I hear often that George Washington said he did not want political parties after he left. I've had trouble finding a source for this. Also, since democracy was so young, wouldn't the idea of political parties still be a new concept?
[I went to add some notable references to the question and was led straight to the answer.]
In Washington's Farewell Address, 1796, he warned of obstructions that:
put, in the place of the delegated will of the nation the will of a party, often a small but artful and enterprising minority of the community; and, according to the alternate triumphs of different parties, to make the public administration the mirror of the ill-concerted and incongruous projects of faction, rather than the organ of consistent and wholesome plans digested by common counsels and modified by mutual interests.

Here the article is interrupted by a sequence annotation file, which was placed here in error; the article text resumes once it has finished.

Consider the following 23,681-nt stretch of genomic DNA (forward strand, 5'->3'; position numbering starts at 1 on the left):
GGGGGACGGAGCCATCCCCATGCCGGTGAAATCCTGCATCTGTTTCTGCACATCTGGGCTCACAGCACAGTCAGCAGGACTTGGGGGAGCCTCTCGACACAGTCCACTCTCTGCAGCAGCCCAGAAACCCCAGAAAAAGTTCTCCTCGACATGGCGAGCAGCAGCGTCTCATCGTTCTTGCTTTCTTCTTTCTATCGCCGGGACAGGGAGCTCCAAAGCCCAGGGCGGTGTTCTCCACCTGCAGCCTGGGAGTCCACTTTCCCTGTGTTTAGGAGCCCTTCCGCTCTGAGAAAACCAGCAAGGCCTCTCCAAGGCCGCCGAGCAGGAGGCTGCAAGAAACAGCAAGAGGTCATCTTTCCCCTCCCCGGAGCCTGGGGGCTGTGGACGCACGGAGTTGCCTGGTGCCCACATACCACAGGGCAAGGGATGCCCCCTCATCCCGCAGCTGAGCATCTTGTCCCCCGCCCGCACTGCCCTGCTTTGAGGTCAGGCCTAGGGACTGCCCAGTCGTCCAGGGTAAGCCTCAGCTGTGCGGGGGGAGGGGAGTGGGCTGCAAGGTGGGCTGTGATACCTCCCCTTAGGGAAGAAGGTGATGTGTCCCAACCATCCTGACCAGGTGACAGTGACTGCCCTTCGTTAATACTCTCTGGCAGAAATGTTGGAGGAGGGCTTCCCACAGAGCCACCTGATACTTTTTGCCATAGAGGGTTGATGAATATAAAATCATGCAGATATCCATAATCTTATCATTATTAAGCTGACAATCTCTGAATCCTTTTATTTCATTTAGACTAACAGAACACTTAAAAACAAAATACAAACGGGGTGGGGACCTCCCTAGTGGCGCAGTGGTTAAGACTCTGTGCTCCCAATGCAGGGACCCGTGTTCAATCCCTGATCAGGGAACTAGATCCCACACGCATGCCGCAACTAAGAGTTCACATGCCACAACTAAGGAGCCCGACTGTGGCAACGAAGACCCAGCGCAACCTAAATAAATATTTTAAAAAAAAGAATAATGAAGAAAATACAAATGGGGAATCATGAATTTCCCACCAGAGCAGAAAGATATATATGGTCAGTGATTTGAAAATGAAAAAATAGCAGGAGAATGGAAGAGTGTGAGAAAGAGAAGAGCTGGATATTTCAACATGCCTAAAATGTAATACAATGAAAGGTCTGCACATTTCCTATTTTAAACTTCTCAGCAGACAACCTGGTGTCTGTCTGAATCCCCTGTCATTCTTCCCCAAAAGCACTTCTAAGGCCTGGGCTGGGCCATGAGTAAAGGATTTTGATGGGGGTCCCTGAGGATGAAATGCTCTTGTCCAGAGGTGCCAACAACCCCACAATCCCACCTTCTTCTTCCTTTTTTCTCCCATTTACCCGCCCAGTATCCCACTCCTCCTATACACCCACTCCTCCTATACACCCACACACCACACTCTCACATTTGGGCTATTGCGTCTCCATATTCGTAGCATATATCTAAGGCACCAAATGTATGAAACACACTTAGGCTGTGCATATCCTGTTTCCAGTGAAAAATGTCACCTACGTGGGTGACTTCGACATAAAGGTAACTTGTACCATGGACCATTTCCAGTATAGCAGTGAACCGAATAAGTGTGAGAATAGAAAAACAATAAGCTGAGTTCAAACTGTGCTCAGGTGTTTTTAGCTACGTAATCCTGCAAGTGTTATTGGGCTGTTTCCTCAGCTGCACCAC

Let me now take a more comprehensive view, and warn you in the most solemn manner against the baneful effects of the spirit of party generally.
This isn't just my quick interpretation. In an opinion piece, Robert Alexander wrote for CNN:
In his farewell address, George Washington warned of the "continual mischiefs of the spirit of party" making it the "interest and duty of a wise people to discourage and restrain it." In other words, he cautioned against the dangers of political parties.
Read the whole speech for more.
p.s. Democracy wasn't an American invention and it wasn't young in Washington's day. Even American democracy wasn't young by 1796.